10 Mar 2010

Disney sur glace

Back to you, Quebec! Not only I have returned to la belle province, one of my closest and most faithful Swiss friends has also decided to pay me a second visit in my new home, having already made the trip last summer.

The theme for this visit of his was supposed to be “winter in Québec”, and when we planned it last summer I had boldly proclaimed that even in early March, the land would still be deep-frozen and miserably cold. In saying so, I trusted into the white horror stories my local acquaintances had shared with me.

Of course, it turned out rather differently, with a mild and snow-less winter (hello, Washington D.C.!) giving way to beautiful spring days with temperatures reaching 5-9C. This, along with a substantial snow canon deployment, meant perfect conditions for skiing!

My expectations, low as the Laurentides mountains, were easily surpassed by an excellently groomed network of ski runs, surprisingly varied steep passages, and a smooth access and queuing experience when compared to the alps. And even my friend, a true native of a Swiss alpine village, was very pleased by what he found – both of us were skiing overseas for the first time, and have vowed to do it again. Amazingly, the view from the top (“Le grand Manitou”) at an elevation of 875m offers a gorgeous 360 degree panorama, as there are no higher peaks anywhere near.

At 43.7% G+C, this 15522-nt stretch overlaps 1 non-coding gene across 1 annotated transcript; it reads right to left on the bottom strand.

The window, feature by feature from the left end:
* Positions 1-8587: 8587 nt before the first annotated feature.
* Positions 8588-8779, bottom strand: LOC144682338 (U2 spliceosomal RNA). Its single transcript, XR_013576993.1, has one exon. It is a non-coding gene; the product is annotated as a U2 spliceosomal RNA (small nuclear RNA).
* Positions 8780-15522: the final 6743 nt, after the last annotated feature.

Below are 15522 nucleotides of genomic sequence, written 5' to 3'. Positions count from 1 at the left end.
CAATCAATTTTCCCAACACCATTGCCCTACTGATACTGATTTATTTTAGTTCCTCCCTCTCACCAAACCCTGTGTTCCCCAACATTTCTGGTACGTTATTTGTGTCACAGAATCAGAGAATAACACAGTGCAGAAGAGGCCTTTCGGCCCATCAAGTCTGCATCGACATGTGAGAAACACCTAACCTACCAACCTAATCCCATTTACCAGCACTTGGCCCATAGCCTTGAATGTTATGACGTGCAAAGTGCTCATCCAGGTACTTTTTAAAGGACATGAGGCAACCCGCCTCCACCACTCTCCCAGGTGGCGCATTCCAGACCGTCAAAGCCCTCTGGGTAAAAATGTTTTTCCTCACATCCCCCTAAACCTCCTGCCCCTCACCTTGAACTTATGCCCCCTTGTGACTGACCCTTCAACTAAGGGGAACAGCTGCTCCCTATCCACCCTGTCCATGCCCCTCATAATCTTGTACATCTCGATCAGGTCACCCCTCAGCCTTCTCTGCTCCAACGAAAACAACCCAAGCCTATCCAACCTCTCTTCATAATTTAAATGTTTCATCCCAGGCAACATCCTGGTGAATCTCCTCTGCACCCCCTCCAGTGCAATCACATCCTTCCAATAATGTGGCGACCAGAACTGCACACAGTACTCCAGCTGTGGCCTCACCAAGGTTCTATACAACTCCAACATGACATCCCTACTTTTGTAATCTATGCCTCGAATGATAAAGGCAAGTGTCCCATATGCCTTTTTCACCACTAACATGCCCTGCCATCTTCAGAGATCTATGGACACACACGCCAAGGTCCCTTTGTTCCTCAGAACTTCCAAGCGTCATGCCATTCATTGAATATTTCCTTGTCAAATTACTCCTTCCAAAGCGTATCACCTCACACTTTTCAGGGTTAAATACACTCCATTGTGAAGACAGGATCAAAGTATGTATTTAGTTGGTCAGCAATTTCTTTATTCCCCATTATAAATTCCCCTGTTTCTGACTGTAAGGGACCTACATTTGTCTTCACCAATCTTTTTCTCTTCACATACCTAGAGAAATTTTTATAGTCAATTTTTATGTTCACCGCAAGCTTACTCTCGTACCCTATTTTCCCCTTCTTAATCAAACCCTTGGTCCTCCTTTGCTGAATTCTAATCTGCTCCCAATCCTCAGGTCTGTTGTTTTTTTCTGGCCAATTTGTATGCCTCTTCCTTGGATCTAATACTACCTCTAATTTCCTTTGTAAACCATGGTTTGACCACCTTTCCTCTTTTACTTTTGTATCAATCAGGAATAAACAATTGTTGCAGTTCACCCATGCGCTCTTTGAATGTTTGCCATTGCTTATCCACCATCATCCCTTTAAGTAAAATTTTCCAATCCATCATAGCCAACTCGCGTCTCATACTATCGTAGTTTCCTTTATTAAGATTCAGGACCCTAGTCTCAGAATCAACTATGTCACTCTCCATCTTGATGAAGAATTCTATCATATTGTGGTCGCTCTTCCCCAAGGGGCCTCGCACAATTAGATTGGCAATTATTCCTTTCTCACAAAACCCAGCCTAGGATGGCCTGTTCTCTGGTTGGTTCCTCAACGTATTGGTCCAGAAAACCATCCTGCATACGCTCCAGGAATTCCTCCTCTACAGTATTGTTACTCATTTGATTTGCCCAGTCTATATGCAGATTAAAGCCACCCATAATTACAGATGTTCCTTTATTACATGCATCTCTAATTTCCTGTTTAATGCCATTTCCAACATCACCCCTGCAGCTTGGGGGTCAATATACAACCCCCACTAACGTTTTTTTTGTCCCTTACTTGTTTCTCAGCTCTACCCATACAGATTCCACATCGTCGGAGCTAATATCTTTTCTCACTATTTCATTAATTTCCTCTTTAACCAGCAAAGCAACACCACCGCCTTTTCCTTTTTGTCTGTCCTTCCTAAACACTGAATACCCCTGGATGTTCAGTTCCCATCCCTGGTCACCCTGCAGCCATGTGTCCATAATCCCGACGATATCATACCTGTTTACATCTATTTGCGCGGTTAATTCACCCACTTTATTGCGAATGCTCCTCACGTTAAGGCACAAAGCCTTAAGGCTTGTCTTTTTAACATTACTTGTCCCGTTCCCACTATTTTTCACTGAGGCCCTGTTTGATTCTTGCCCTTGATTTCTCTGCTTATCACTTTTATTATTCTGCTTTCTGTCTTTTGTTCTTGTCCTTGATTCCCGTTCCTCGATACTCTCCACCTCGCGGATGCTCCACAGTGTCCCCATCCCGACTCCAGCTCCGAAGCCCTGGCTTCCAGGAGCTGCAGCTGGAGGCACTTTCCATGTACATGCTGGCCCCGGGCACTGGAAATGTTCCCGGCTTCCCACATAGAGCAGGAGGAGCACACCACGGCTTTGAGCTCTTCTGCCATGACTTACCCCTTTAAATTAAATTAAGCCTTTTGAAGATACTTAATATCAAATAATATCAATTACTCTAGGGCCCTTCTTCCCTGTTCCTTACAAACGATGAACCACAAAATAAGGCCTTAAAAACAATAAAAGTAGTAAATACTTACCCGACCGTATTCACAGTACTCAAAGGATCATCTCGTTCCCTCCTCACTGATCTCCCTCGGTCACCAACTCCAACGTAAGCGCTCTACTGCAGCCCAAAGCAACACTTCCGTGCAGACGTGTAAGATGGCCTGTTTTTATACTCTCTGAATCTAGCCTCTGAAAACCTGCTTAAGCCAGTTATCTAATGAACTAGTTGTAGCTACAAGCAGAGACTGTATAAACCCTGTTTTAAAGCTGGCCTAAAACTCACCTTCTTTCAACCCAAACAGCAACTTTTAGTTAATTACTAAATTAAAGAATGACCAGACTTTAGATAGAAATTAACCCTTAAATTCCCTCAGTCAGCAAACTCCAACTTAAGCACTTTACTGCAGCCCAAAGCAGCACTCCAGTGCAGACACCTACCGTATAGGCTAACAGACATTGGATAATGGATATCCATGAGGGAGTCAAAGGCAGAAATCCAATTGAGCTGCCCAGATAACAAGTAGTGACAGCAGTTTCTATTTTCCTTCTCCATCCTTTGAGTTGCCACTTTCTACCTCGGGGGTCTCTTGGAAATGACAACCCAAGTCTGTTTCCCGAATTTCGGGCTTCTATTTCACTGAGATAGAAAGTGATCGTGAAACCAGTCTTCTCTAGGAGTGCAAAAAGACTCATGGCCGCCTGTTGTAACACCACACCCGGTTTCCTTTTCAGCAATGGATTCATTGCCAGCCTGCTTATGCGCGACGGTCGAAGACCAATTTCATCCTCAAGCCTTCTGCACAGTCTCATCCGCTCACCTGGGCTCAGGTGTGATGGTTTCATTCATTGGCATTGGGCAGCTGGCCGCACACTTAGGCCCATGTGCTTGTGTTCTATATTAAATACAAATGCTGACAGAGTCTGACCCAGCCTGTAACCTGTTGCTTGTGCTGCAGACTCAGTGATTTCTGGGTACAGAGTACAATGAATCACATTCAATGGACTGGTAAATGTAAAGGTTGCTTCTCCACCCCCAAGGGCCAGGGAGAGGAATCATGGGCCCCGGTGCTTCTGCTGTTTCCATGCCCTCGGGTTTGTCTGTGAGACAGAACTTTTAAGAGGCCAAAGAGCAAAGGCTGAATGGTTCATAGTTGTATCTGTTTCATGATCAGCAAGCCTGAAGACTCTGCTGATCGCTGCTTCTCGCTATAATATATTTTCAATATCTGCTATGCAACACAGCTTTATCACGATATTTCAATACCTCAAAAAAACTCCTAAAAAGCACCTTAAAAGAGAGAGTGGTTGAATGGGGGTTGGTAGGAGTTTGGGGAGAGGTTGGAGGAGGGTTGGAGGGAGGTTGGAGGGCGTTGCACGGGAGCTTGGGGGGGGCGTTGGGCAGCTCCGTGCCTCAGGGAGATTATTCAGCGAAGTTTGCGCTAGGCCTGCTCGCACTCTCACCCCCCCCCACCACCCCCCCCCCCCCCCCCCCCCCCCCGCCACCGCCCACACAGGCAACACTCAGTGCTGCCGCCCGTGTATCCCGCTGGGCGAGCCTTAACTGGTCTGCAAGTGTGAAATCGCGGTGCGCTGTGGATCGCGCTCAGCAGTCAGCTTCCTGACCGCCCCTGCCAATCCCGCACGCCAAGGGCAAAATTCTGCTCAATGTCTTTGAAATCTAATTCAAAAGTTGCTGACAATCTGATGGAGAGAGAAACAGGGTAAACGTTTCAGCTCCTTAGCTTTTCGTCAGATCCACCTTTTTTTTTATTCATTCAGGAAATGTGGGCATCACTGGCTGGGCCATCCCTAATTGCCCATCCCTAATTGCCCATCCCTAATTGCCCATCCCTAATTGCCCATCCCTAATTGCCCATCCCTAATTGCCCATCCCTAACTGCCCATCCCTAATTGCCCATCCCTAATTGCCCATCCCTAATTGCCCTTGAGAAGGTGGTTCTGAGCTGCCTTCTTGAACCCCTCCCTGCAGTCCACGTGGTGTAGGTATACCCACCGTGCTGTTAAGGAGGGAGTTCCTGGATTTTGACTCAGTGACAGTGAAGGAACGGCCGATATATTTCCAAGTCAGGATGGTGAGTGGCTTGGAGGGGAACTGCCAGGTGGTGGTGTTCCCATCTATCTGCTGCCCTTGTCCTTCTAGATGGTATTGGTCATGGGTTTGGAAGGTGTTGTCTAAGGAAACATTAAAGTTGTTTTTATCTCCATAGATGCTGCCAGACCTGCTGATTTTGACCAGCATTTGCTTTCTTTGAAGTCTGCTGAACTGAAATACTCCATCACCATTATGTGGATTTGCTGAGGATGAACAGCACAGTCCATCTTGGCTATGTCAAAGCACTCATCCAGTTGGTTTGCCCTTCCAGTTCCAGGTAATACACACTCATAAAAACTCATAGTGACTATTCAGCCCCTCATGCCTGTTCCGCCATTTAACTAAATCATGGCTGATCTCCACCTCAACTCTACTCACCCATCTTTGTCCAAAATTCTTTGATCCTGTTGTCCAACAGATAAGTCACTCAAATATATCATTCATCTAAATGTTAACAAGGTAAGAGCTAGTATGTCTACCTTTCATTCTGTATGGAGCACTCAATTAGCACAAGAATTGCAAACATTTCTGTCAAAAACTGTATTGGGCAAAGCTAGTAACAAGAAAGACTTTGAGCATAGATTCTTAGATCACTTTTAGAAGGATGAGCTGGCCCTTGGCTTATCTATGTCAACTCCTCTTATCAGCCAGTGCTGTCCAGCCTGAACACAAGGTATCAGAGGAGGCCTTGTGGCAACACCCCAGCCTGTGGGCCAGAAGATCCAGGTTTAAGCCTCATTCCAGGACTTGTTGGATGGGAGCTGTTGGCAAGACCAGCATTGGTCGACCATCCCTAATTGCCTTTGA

What most took us by surprise, however, was the complete artificiality of the little pedestrian village of Tremblant at the foot of the mountain. Developed from scratch in the early 1990s by Intrawest (of Whistler fame), it is a picture-perfect little Disney sur glace, where good mood perennially rules and the town mascot exchanges high-fives with my friend. From the grande place des voyageurs (the grandest name for a parking lot I’ve ever heard) a gondola carries visitors up towards the village to the base of the mountain, while a small ski run across the village lets users ski all the way back down to their cars again. Lined along the village’s cobble-stoned streets are a variety of bars, restaurants, boutiques, cafés and souvenir stores, all with a village monopoly on their particular niche and prices 25-50% above the outside world. As you merrily roam around on the mountain and in the little village, forgetting your worries and outside life with the sun in your face, your credit card gets a workout at least as rigorous as your skiing. Under the circumstances, it’s quite an achievement for Intrawest to still face foreclosure. Ah, les joies d’hiver…

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